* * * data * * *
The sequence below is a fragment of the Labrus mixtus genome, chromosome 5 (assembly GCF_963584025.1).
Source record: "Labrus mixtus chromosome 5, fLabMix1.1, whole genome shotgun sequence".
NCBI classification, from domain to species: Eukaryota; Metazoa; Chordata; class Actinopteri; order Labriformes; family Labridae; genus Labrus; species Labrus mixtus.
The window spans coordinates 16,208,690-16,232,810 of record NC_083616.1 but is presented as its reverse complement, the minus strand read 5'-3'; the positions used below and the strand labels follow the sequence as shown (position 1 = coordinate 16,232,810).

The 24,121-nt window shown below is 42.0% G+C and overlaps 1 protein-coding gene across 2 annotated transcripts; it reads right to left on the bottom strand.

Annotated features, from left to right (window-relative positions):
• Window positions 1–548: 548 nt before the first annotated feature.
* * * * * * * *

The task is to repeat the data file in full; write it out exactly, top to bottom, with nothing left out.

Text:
The sequence below is a fragment of the Labrus mixtus genome, chromosome 5 (assembly GCF_963584025.1).
Source record: "Labrus mixtus chromosome 5, fLabMix1.1, whole genome shotgun sequence".
NCBI classification, from domain to species: Eukaryota; Metazoa; Chordata; class Actinopteri; order Labriformes; family Labridae; genus Labrus; species Labrus mixtus.
The window spans coordinates 16,208,690-16,232,810 of record NC_083616.1 but is presented as its reverse complement, the minus strand read 5'-3'; the positions used below and the strand labels follow the sequence as shown (position 1 = coordinate 16,232,810).

The 24,121-nt window shown below is 42.0% G+C and overlaps 1 protein-coding gene across 2 annotated transcripts; it reads right to left on the bottom strand.

Annotated features, from left to right (window-relative positions):
• Window positions 1–548: 548 nt before the first annotated feature.